SH2 domains are structural modules specialized in the recognition and binding of target sequences containing a phosphorylated tyrosine residue. They are mostly incorporated in the 3D structure of scaffolding proteins that represent fundamental regulators of several signaling pathways. Among those, Crkl plays key roles in cell physiology by mediating signals from a wide range of stimuli, and its overexpression is associated with several types of cancers. In myeloid cells expressing the oncogene BCR/ABL, one interactor of Crkl-SH2 is the focal adhesion protein Paxillin, and this interaction is crucial in leukemic transformation. In this work, we analyze both the folding pathway of Crkl-SH2 and its binding reaction with a peptide mimicking Paxillin, under different ionic strength and pH conditions, by using means of fluorescence spectroscopy. From a folding perspective, we demonstrate the presence of an intermediate along the reaction. Moreover, we underline the importance of the electrostatic interactions in the early event of recognition, occurring between the phosphorylated tyrosine of the Paxillin peptide and the charge residues of Crkl-SH2. Finally, we highlight a pivotal role of a highly conserved histidine residue in the stabilization of the binding complex. The experimental results are discussed in light of previous works on other SH2 domains. Full article
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12 pages, 2617 KiB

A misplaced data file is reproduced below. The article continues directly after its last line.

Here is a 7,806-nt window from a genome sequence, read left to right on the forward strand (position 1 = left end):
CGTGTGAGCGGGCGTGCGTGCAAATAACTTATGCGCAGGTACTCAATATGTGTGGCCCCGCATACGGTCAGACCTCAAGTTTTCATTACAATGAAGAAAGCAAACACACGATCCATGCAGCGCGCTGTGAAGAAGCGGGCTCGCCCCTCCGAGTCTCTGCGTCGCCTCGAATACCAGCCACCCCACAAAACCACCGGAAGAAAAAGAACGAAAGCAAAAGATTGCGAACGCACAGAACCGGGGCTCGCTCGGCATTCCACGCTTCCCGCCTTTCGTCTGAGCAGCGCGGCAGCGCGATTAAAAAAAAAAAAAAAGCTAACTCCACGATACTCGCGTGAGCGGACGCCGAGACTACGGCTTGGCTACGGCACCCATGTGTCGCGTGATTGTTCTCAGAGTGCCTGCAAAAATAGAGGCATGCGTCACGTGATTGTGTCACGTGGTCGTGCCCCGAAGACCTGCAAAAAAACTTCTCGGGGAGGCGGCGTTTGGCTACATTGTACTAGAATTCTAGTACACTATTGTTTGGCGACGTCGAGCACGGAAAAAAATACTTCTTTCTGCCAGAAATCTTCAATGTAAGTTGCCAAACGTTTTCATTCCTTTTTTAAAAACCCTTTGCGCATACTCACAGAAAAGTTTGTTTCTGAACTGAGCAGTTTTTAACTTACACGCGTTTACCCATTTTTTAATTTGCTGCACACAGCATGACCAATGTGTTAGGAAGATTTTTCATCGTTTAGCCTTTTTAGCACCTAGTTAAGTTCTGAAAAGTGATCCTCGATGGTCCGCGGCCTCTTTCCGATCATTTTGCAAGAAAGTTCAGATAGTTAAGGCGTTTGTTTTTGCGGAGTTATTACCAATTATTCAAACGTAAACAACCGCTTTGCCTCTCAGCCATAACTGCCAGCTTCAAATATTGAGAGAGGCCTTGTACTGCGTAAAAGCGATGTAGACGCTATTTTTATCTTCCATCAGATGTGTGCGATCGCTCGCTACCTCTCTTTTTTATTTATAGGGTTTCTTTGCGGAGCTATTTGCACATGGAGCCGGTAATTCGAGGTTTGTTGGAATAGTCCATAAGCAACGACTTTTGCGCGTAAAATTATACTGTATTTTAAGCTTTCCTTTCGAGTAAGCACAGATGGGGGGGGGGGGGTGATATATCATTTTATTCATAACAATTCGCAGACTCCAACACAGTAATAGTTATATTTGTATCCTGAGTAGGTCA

Article
In-Silico Analysis of pH-Dependent Liquid-Liquid Phase Separation in Intrinsically Disordered Proteins
by Carlos Pintado-Grima, Oriol Bárcenas and Salvador Ventura
Biomolecules 2022, 12(7), 974; https://doi.org/10.3390/biom12070974 - 12 Jul 2022
Cited by 8 | Viewed by 2386
Abstract
Intrinsically disordered proteins (IDPs) are essential players in the assembly of biomolecular condensates during liquid–liquid phase separation (LLPS). Disordered regions (IDRs) are significantly exposed to the solvent and, therefore, highly influenced by fluctuations in the microenvironment. Extrinsic factors, such as pH, modify the [...] Read more.
Intrinsically disordered proteins (IDPs) are essential players in the assembly of biomolecular condensates during liquid–liquid phase separation (LLPS). Disordered regions (IDRs) are significantly exposed to the solvent and, therefore, highly influenced by fluctuations in the microenvironment. Extrinsic factors, such as pH, modify the solubility and disorder state of IDPs, which in turn may impact the formation of liquid condensates. However, little attention has been paid to how the solution pH influences LLPS, despite knowing that this process is context-dependent. Here, we have conducted a large-scale in-silico analysis of pH-dependent solubility and disorder in IDRs known to be involved in LLPS (LLPS-DRs). We found that LLPS-DRs present maximum solubility around physiological pH, where LLPS often occurs, and identified significant differences in solubility and disorder between proteins that can phase-separate by themselves or those that require a partner. We also analyzed the effect of mutations in the resulting solubility profiles of LLPS-DRs and discussed how, as a general trend, LLPS-DRs display physicochemical properties that permit their LLPS at physiologically relevant pHs. Full article